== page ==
Hungary threatens EU over ‘insane’ migrant fine – media

The bloc’s top court has imposed a €200 million penalty on Budapest for “deliberately” violating refugee laws

FILE PHOTO: Prime Minister of Viktor Orban. ©  Omar Havana/Getty Images

Hungarian Prime Minister Viktor Orban has threatened with retaliation after an EU court slapped Budapest with a €200 million ($216 million) fine over its asylum policy, according to national media.

The European Court of Justice (ICJ) imposed the penalty on the Orban government on Thursday, accusing it of “deliberately avoiding” compliance with the bloc’s refugee laws. The ICJ also ruled that Budapest must pay an extra fine of €1 million a day until it changes its policies.

Shortly after the ruling was announced, Orban took to social media to describe it as “outrageous and unacceptable.” 

“It seems that illegal #migrants are more important to the Brussels bureaucrats than their own European citizens,” the prime minister said in a post on X (formerly Twitter).

READ MORE: EU fines member state €200 million for refusing to accept migrants

Orban also reportedly threatened retaliation in an interview with Radio Kossuth on Friday.

“We’ll figure out a way, so it hurts Brussels more than it hurts us,” the leader said, without elaborating, according to Hungarian news outlet and Bloomberg.

Obran described the fine as “a huge amount” and claimed that it was unprecedented. “It’s just insane,” quoted the prime minister as saying.

The ICJ ruling relates to a 2020 judgement that found that Hungary had restricted access to international protection procedures, unlawfully detained asylum seekers in transit, and illegally removed third-country nationals. Hungary has since closed transit zones but otherwise has not complied with the ruling, which “constitutes a serious threat to the unity of EU law,” the court said in a statement.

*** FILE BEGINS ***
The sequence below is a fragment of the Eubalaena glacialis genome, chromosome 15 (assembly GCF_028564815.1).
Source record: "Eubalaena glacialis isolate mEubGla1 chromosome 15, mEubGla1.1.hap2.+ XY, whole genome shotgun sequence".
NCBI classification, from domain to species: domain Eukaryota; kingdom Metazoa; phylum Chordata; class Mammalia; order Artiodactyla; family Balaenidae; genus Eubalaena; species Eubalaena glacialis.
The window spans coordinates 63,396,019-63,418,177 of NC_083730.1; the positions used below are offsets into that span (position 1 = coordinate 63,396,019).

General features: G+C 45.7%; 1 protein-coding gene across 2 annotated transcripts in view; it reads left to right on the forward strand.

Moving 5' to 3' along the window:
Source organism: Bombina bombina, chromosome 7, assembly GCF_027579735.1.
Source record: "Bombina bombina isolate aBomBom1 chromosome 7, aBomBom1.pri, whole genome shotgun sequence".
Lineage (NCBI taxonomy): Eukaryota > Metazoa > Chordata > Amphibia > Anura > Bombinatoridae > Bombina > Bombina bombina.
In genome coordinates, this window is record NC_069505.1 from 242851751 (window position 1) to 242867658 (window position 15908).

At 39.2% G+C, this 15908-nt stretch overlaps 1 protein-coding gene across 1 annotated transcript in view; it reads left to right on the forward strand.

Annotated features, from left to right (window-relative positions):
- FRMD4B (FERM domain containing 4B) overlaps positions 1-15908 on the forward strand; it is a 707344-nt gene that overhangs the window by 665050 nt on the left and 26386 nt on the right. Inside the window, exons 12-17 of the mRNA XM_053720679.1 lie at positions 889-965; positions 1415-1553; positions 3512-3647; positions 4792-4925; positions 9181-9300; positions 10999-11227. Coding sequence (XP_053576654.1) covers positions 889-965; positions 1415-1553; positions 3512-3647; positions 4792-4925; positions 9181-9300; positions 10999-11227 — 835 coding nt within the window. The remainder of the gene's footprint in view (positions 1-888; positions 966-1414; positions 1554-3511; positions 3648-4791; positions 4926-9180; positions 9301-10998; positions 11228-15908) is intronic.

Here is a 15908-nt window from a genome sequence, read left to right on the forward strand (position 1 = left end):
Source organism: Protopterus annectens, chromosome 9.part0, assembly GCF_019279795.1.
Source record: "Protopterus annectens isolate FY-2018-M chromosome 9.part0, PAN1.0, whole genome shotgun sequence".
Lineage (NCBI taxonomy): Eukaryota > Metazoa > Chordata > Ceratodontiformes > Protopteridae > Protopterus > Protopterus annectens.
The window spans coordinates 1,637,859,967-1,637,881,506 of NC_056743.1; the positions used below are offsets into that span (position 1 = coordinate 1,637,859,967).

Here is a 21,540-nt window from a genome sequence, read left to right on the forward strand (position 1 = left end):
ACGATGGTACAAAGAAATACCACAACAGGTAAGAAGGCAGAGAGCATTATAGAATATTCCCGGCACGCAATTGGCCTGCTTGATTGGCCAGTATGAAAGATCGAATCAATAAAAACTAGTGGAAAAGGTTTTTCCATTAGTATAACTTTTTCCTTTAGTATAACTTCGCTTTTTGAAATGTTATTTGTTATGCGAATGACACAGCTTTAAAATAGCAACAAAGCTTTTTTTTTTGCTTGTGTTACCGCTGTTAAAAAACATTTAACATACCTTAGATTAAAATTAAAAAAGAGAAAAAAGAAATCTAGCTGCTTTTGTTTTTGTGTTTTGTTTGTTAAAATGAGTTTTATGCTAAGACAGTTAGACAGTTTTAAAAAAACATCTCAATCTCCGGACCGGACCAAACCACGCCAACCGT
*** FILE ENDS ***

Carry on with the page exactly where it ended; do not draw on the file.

Hungary has taken a hard stance on migrants from outside the EU since the number of daily arrivals more than quadrupled during the migrant crisis of 2015, which saw over a million people arrive on the continent, mostly from Syria and Afghanistan. In September and October of that year, Hungary put up fences at its southern borders with Serbia and Croatia.

READ MORE: Western war hawks want Ukraine’s resources – Orban

The standoff comes as Hungary is set to take over the EU presidency on July 1. Orban’s government has also consistently criticized the Western approach to the Ukraine conflict. Budapest has opposed NATO’s funding and arming of Ukraine, as well as the sweeping sanctions on Russia, instead calling for a ceasefire and diplomatic solution.


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